Blown To Bits

McCain, Obama, and koan #6

Sunday, July 20th, 2008 by Hal Abelson

Readers of Blown to Bits know that when it comes to bits, nothing goes away (koan #6). Information, even information you’ve deleted, can come back to your surprise – and your embarrassment. In the book, we illustrated this at Harvard University’s expense by showing that an outspoken presidential statement on Harvard’s Web site about the scientific abilities of women had quickly been replaced by a more conciliatory version, and yet the original remained accessible to anyone who thought to look in Google’s cache.

The McCain campaigners had similar fun last week at Obama’s expense when they revealed how the Obama Web site’s statement on the plan for ending the war in Iraq was substantially rewritten between June 11 and July 14. For instance, where the earlier version led with “Bring our troops home,” the later version spoke of “A responsible, phased withdrawal.” The McCain camp scolded that this was politics-as-usual flip-flopping; Obama supporters replied that that it was simply elaborating a position and to more details. The tussle is unlikely to sway any votes.

What’s more interesting from a Bits perspective is that the McCain folks discovered the change through a new on-line service called Versionista <>, which is set up to track just these kinds of changes to web sites. Tell Versionista to monitor a web site, and it will watch it constantly, keeping track of every addition or deletion, and show you side-by-side comparisons of the different versions with the changes highlighted. You can compare Obama’s before and after Iraq plans yourself by following this Versionista link.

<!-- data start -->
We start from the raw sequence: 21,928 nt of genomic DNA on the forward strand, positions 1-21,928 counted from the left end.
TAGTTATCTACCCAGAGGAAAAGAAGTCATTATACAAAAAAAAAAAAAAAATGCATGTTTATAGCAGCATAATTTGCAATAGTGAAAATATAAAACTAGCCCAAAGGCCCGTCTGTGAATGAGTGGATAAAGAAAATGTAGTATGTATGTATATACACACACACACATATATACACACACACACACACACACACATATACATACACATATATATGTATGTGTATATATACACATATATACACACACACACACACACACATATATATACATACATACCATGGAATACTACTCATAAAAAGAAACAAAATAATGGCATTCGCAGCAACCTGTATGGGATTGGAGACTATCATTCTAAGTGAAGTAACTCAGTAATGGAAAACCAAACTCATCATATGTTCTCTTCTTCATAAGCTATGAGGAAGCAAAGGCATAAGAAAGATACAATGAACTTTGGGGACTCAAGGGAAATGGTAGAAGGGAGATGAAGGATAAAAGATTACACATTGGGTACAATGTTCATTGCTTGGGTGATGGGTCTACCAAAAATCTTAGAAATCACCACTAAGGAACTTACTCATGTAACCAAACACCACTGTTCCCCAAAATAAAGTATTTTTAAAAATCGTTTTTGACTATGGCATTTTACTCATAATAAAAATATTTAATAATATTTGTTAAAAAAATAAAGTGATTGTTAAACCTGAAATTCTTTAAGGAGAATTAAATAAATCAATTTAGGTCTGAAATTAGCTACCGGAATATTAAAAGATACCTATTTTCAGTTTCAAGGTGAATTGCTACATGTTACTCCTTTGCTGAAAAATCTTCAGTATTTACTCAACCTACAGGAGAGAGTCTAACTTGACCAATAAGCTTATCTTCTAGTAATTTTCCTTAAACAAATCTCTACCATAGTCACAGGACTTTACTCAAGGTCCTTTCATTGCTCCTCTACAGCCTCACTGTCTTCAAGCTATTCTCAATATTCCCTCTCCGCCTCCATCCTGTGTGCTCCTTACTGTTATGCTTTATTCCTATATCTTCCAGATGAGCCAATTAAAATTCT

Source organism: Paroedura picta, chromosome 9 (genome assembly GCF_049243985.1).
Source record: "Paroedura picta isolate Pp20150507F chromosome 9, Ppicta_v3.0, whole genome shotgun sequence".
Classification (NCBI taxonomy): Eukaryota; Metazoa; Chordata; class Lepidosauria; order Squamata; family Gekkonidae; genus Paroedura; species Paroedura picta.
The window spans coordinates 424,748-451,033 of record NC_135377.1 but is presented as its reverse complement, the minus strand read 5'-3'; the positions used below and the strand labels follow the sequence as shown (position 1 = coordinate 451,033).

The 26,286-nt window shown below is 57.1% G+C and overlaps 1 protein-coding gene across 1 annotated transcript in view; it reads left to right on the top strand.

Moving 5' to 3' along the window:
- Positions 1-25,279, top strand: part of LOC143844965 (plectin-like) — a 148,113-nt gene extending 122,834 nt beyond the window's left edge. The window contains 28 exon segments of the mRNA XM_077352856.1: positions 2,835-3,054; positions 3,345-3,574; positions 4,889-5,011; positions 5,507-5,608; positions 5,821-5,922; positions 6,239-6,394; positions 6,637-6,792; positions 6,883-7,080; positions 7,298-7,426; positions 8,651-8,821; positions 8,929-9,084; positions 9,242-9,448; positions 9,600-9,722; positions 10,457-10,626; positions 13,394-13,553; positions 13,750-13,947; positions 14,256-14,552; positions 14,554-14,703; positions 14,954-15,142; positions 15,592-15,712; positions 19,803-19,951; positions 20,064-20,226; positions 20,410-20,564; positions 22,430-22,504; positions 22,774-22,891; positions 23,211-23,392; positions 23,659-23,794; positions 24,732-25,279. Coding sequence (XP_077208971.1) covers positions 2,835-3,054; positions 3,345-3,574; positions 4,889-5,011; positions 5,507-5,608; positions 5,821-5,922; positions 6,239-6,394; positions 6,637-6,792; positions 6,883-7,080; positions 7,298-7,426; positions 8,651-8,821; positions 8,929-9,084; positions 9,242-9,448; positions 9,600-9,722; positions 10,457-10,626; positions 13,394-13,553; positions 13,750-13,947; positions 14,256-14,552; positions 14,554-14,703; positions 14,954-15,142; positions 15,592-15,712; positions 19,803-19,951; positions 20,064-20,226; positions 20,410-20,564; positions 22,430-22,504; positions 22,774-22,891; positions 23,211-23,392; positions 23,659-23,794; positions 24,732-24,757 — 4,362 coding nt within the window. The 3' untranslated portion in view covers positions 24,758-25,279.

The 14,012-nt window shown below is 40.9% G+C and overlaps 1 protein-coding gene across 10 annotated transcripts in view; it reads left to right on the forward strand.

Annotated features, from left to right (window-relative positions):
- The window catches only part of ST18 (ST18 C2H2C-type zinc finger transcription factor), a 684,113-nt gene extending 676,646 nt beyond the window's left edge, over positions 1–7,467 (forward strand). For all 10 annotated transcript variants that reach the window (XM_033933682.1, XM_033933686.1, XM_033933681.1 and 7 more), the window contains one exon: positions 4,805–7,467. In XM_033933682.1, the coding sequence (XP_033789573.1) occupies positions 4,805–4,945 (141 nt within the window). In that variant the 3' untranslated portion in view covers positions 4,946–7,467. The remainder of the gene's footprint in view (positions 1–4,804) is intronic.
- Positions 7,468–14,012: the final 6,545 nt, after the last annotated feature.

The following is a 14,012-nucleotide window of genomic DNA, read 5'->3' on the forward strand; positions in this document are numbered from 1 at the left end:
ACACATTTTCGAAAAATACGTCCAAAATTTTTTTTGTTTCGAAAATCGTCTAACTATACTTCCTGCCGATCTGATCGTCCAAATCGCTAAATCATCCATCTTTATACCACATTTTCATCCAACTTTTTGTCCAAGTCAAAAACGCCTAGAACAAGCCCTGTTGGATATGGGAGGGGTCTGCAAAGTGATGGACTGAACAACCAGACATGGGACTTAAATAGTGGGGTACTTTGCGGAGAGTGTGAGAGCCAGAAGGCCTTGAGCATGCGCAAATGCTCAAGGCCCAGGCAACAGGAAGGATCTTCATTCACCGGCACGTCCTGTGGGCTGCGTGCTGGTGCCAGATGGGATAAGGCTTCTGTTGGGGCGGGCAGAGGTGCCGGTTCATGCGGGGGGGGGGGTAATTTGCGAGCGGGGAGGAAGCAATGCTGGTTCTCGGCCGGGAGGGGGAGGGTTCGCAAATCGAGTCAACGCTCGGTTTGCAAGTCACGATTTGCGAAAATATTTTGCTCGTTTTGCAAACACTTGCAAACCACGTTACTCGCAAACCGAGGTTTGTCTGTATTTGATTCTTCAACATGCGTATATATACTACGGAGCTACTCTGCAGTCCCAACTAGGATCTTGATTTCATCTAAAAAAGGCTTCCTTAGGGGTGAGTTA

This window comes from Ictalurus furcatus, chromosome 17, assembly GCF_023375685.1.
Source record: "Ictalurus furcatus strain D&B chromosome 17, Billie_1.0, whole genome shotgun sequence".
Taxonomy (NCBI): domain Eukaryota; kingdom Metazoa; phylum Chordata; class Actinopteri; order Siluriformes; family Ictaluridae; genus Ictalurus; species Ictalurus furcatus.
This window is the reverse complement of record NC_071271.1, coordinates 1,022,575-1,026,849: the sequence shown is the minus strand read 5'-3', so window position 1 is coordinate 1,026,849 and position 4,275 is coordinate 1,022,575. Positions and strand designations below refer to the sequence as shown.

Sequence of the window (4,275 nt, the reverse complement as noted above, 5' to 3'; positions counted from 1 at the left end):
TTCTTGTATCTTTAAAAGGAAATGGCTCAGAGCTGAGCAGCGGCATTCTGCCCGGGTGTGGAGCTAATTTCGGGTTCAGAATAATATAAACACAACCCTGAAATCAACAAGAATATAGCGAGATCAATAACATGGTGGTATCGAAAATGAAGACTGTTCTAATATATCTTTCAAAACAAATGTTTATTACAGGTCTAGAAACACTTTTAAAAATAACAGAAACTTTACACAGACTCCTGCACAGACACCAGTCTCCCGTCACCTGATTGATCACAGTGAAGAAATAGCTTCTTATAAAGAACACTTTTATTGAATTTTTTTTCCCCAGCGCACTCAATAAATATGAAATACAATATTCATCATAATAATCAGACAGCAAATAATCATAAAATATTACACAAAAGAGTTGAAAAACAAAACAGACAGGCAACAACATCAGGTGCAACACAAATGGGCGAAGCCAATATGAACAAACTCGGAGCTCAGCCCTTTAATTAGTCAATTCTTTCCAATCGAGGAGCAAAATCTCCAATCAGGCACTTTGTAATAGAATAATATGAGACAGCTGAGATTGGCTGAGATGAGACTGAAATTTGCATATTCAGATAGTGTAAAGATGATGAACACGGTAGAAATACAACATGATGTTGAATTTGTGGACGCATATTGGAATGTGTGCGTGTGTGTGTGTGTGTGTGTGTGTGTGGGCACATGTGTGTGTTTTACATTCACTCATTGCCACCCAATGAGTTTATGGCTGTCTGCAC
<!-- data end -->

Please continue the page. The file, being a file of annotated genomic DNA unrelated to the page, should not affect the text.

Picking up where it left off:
We can be sure that Obama and McCain through November – and perhaps all political campaigns from now on – will think twice when they modify their Web sites. That goes for the rest of us as well: anything you place on the Web can now be monitored by an automated agent in the service of a competitor, enemy, or rival, and any change or inconsistency can be thrown back in your face.

There are many more shoes yet to drop in this tale of automated change monitoring. Here‚Äôs something to ponder, relating to subpoenas for email and other documents: Word processors make automated backups as you write. You might type a phrase as you are composing and delete it almost immediately, and yet the original fleeting text might have been caught by a backup. If your documents are subpoenaed, do you have to turn over only the final versions, or the backup drafts as well? You might end up having to answer not only for email messages you sent, but for the unedited drafts of those messages, including the stupid   ill-considered words that you later edited out. The issue hasn‚Äôt yet come up in court, but those drafts fit the legal definition of ‚Äústored documents‚Äù and so in principle should be turned over. We can be sure that the issue will arise before long.

As the book says, bits never go away; they can’t even be replaced.

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